Does Elon Musk’s call for an AI pause really have humanity at its heart?
A group of artificial intelligence experts have this week co-signed a letter calling for a six-month pause in AI developing systems, citing concerns that powerful AI systems could present a risk to society and humanity. The Future of Life Institute, who issued the letter, wants protocols and regulations in place that ensure systems can’t be used for sinister purposes, such as political interference.
On the face of it, it appears that the group of signatories have a genuine concern for society and want regulators to catch up with the exponential pace of AI development. However, when you dig a little deeper, names such as Elon Musk can be found on the list of signatures, a co-founder of ChatGPT-creator OpenAI, which has had free reign to date in running its own product on the open market. So much so that they have just released their latest instalment, GPT4, and are due to release their next, GPT5, in just six months’ time. Will the other AI tools have time to catch up? Does Elon want them to? Only time will tell.
GPT5 is rumoured to be able to achieve AGI (Artificial General Intelligence) – which in plain terms, means AGI could be indistinguishable from a human in its capabilities. That surely would give anyone pause for thought – where does this lead, can regulators keep up, what does this mean for me and my business?
The implications are far reaching however, even the definition of AI is disputed amongst tech experts. But in the wider world of AI, we have seen some interesting developments this week.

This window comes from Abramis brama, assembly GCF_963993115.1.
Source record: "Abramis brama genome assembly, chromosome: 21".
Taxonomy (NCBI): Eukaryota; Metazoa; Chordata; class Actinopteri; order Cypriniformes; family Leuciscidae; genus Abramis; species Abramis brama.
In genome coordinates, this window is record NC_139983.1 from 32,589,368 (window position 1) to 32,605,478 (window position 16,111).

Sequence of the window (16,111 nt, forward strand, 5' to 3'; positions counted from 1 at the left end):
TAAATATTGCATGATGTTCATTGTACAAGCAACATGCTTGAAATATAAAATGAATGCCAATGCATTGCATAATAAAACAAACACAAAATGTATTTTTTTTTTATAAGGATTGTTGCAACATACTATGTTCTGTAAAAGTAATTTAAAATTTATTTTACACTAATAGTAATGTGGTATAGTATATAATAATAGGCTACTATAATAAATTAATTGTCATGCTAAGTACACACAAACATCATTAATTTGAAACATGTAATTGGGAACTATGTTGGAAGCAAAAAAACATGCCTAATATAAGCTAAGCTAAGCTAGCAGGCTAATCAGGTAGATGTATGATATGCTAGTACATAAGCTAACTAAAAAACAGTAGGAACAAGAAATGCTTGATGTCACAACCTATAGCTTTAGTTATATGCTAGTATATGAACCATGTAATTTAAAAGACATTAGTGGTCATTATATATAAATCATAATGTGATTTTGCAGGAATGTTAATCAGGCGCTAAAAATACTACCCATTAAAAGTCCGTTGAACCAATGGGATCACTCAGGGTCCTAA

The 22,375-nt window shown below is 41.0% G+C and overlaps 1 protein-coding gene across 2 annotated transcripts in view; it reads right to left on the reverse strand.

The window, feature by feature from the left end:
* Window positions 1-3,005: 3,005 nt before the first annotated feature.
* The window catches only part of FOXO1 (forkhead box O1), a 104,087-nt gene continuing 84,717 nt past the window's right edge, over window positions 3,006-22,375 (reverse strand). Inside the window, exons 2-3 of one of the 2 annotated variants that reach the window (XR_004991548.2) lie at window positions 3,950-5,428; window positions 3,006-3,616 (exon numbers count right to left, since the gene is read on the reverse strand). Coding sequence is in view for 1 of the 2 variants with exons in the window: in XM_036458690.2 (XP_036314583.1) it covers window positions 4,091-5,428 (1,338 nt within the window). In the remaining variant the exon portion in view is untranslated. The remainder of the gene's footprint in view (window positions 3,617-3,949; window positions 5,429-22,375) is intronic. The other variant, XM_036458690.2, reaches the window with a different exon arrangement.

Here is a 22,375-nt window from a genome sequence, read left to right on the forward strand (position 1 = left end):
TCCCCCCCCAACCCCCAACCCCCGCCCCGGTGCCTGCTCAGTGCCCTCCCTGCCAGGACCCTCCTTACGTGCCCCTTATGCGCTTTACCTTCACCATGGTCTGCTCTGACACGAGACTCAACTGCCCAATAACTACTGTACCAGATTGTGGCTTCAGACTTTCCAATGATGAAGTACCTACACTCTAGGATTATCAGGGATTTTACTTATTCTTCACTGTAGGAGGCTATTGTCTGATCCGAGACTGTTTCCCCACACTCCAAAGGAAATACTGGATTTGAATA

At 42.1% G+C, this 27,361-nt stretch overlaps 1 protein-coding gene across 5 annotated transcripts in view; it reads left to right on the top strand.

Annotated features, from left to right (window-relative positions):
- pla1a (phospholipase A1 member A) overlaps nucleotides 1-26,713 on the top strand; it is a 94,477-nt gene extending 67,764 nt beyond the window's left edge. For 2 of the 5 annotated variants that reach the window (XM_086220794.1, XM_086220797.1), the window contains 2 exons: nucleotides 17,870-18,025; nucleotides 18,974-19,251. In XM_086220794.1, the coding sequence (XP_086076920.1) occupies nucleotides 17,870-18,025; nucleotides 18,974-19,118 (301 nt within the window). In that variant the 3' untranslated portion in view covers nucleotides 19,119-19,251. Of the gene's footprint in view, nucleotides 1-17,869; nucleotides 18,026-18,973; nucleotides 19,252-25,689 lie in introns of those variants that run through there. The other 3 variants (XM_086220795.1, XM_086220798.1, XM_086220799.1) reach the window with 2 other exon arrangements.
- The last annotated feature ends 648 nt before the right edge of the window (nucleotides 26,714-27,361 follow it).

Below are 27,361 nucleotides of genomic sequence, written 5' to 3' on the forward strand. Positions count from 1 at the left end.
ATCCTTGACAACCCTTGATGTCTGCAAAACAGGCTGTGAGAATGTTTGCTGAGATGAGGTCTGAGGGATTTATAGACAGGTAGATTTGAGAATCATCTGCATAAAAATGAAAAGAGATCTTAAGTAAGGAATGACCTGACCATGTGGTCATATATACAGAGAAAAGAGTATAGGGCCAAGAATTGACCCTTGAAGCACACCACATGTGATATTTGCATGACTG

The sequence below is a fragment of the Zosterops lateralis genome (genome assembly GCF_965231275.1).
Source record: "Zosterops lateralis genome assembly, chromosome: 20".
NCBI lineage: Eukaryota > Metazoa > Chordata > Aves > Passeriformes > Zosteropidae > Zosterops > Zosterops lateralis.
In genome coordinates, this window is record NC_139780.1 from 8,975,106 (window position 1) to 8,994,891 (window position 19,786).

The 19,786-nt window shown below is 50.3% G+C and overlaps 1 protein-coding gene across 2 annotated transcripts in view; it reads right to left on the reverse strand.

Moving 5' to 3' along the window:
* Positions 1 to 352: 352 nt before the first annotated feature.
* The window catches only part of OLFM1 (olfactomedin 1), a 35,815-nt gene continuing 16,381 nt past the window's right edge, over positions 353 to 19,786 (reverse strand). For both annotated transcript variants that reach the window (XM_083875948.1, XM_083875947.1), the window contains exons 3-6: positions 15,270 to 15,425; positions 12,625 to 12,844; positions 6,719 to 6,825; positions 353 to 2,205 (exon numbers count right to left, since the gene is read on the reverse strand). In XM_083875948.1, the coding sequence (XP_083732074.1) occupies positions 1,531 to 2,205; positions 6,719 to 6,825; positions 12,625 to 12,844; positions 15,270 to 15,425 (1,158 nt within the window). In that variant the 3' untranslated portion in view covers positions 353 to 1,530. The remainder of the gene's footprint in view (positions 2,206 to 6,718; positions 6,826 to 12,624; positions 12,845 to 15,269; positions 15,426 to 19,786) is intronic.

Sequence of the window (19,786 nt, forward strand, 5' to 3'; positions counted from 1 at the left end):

Microsoft is threatening to restrict access to its internet search data, which it licenses to rival search engines if they do not stop using it as a basis for their own AI chat products. This is just one example of the increasingly competitive environment in which AI developers are operating. Microsoft of course relaunched its Bing search engine with AI at the beginning of February, as well as Copilot, which embeds Microsoft’s suite of productivity tools with AI. Copilot works as a virtual assistant, meaning everyday admin tasks such as summarising meeting notes in Word, or summarising data in Excel, can be done via AI.
Elsewhere, Instacart is adding OpenAI’s ChatGPT tech to its grocery delivery app. Instacart will use the AI to respond to specific shopper requests such as budget, use of specific ingredients or health goals, and present a suggested shopping cart. This is (to some) a very cool prospect and when you think about the opportunities it presents, the possibilities really are endless. Do you want a beach holiday somewhere with good weather in November, that has good seafood restaurants and facilities for children on a specific budget? AI can remove the time intensive search process and present you with exactly the right solution. Or do you have a need for some shoes that match with five different outfits? AI can find you exactly what you are looking for without having to search yourself.
The opportunities are seemingly infinite, but as Greg Brockman, OpenAI’s president, chairman and co-founder recently said, it is important for companies to consider the stakes involved in the way they plan to use ChatGPT technology. “Medical and personal advice, those things start to be a little bit high stakes.”